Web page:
Explore the BASICS of buying property here in Sarasota, Florida. 


  1. KNOW WHAT YOU WANT TO SPEND:  Most people will need to borrow money to buy a house so go to the "Horse's Mouth" immediately and speak to a mortgage Broker or Banker to see what you realistically and comfortably afford.  There is NO point in looking for a $1,500,000 house if you can only afford $750,000.  Lenders will look at your credit history, your debts, your income and what you have in cash.  Debt-to-Income Ratio is taken very seriously by the lender: Your overall debt should not be more than 40% of your income, and your housing debt should not be more than 32%.  When you DO find out what you can afford, get a letter from the lender to submit when making an offer.

  2. LOOK FOR YOUR HOME: Write down your non-negotiables and your "would-be-nice-ifs."  It's a good guide but I've learned that sometimes Buyers may end up finding a home that is a far cry from what they started out looking for.  Get to know several areas of the town you want to live in, guide your Realtor by telling him or her what you like and what you don't.  The process of looking for a home takes some time and fine tuning!  It does occasionally happen, but don't expect to find a home the first time out and don't lose faith that you'll find "the One."  It'll happen and you'll know it within seconds you walk in the door.  I promise.

  3. MAKE AN OFFER: You've found a place you can see your self in finally so you need to make an offer.  The inventory is small and there are other Buyers looking for the same type of home.  GET THAT HOUSE OFF THE OPEN MARKET...NOW!  I call it "getting the ball away from the other kids on the playground" so that you won't lose your chance at it.  Your Realtor will immediately go back to his or her office and will put together a spread sheet to see what comparable homes have sold for.  From that information you will come up with a price to offer and terms, such as how much of a good faith deposit you are offering, the inspection period and when you're closing.  Typically, the offer goes back and forth at least twice to hammer out the details.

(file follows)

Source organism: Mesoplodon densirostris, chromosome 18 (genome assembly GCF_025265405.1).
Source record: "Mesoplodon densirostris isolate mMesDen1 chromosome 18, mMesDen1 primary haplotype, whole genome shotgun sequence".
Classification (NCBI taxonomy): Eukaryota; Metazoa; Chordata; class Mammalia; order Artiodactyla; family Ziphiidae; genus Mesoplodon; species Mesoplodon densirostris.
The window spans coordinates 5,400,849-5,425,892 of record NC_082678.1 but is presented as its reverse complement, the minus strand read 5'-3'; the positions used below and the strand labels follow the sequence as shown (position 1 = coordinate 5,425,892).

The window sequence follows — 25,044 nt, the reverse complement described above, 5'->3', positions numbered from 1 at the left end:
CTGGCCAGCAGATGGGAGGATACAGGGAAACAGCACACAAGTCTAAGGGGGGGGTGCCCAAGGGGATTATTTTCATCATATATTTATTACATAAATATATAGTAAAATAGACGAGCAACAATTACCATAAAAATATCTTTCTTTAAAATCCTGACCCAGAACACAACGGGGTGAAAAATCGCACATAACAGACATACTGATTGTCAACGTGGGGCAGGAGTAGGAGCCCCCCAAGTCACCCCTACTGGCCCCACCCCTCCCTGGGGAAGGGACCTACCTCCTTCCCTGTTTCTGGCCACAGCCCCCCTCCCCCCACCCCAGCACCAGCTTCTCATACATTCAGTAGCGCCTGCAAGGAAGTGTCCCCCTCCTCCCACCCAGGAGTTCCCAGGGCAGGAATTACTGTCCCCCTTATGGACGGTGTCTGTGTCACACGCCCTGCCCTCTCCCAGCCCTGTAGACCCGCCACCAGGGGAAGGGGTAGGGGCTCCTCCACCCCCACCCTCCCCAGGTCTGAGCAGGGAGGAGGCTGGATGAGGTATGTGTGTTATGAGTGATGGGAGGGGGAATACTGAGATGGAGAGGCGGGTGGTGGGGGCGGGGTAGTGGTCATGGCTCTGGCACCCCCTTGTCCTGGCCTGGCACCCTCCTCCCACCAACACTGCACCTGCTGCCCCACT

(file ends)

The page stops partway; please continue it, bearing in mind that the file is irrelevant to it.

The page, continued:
4. INSPECT, INPECT, INSPECT: You will have a number of days to have access to the home with your inspectors (general contractors, plumbers, dock and seawall experts, etc.)  Most Buyers only have the home inspection with a Home Inspector which will cover the house in a general sense.  Personally, I like to get the inspector in there asap so that if there are issues that pop up at the inspection you have time to call in that electrician if the inspector mentioned that the electrical box in the garage has something wrong with it.  This is also your time to get estimates for any work that needs to be done to fix any of the issues that arise in inspections.  Sometimes a Seller will be obligated to pay up to an agreed amount on waranteed items (roof, a/c, etc.) if they aren't working properly but even in an As Is With Right to Inspect offer, the Buyer often asks for a credit or to have the item (s) fixes.  During this time you can also start applying for insurance (home, flood, wind/hurricane. In today's market, with very expensive insurance in Florida many people use the Insurance Addendum with the original offer which puts a limit to the insurance the new owner must pay.)